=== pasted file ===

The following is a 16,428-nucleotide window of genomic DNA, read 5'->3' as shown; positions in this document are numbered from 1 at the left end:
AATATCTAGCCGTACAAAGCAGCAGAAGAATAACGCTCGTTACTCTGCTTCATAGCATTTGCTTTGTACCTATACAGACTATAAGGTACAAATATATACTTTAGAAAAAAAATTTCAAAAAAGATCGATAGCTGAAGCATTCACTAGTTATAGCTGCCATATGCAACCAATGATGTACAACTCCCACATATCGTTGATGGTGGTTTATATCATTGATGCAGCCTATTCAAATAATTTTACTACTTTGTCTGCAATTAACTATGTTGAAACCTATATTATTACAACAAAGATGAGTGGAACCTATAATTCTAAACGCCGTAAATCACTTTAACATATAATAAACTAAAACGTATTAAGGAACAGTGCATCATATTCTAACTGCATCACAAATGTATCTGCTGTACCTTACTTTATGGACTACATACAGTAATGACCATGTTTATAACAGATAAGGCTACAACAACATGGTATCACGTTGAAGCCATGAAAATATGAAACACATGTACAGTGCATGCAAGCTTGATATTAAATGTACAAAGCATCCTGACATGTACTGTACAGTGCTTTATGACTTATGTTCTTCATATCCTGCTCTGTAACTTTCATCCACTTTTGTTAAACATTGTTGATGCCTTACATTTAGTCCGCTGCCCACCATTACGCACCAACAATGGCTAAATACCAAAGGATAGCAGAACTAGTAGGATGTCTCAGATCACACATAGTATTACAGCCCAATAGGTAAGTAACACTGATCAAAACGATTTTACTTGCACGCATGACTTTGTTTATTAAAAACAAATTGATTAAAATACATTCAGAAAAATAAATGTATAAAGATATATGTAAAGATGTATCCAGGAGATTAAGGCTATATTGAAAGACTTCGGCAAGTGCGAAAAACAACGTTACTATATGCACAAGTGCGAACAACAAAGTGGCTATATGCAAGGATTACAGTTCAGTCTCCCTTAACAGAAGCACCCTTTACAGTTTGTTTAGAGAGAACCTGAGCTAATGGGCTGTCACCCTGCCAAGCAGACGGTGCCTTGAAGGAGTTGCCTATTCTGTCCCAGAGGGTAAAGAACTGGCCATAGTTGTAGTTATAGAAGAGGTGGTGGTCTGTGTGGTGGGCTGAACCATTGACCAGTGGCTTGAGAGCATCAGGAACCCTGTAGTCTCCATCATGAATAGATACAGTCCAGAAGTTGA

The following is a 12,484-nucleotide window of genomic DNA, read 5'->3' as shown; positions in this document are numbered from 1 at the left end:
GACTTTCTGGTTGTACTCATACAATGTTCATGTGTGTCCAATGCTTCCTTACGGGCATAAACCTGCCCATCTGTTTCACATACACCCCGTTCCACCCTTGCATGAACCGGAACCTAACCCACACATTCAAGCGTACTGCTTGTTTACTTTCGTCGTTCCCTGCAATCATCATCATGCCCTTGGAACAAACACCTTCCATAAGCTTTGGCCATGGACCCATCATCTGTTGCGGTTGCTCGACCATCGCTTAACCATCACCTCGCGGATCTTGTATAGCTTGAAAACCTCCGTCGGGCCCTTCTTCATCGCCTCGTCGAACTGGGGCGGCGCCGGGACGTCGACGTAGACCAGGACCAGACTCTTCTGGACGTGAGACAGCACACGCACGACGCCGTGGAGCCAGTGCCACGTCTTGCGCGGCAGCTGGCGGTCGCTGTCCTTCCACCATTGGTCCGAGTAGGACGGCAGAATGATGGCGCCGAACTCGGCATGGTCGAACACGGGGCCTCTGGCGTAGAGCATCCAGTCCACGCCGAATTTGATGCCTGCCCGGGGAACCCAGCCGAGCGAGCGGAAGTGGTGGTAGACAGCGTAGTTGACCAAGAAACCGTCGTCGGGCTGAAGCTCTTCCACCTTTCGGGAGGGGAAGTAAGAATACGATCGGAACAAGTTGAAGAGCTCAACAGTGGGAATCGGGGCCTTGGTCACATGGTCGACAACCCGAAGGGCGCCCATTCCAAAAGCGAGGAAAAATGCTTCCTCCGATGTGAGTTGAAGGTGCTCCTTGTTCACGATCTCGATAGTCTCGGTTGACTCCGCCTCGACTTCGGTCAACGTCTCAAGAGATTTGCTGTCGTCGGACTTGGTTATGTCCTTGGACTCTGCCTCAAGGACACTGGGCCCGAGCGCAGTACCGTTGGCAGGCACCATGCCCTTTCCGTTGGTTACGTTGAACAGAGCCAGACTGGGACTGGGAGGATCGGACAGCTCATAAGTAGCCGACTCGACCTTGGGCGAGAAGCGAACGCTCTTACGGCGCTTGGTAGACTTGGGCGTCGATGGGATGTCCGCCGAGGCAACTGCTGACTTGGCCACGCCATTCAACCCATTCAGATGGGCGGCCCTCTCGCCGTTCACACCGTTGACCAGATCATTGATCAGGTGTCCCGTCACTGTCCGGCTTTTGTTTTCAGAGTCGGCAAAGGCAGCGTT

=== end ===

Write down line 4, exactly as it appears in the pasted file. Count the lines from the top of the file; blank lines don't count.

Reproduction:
GACTTTCTGGTTGTACTCATACAATGTTCATGTGTGTCCAATGCTTCCTTACGGGCATAAACCTGCCCATCTGTTTCACATACACCCCGTTCCACCCTTGCATGAACCGGAACCTAACCCACACATTCAAGCGTACTGCTTGTTTACTTTCGTCGTTCCCTGCAATCATCATCATGCCCTTGGAACAAACACCTTCCATAAGCTTTGGCCATGGACCCATCATCTGTTGCGGTTGCTCGACCATCGCTTAACCATCACCTCGCGGATCTTGTATAGCTTGAAAACCTCCGTCGGGCCCTTCTTCATCGCCTCGTCGAACTGGGGCGGCGCCGGGACGTCGACGTAGACCAGGACCAGACTCTTCTGGACGTGAGACAGCACACGCACGACGCCGTGGAGCCAGTGCCACGTCTTGCGCGGCAGCTGGCGGTCGCTGTCCTTCCACCATTGGTCCGAGTAGGACGGCAGAATGATGGCGCCGAACTCGGCATGGTCGAACACGGGGCCTCTGGCGTAGAGCATCCAGTCCACGCCGAATTTGATGCCTGCCCGGGGAACCCAGCCGAGCGAGCGGAAGTGGTGGTAGACAGCGTAGTTGACCAAGAAACCGTCGTCGGGCTGAAGCTCTTCCACCTTTCGGGAGGGGAAGTAAGAATACGATCGGAACAAGTTGAAGAGCTCAACAGTGGGAATCGGGGCCTTGGTCACATGGTCGACAACCCGAAGGGCGCCCATTCCAAAAGCGAGGAAAAATGCTTCCTCCGATGTGAGTTGAAGGTGCTCCTTGTTCACGATCTCGATAGTCTCGGTTGACTCCGCCTCGACTTCGGTCAACGTCTCAAGAGATTTGCTGTCGTCGGACTTGGTTATGTCCTTGGACTCTGCCTCAAGGACACTGGGCCCGAGCGCAGTACCGTTGGCAGGCACCATGCCCTTTCCGTTGGTTACGTTGAACAGAGCCAGACTGGGACTGGGAGGATCGGACAGCTCATAAGTAGCCGACTCGACCTTGGGCGAGAAGCGAACGCTCTTACGGCGCTTGGTAGACTTGGGCGTCGATGGGATGTCCGCCGAGGCAACTGCTGACTTGGCCACGCCATTCAACCCATTCAGATGGGCGGCCCTCTCGCCGTTCACACCGTTGACCAGATCATTGATCAGGTGTCCCGTCACTGTCCGGCTTTTGTTTTCAGAGTCGGCAAAGGCAGCGTT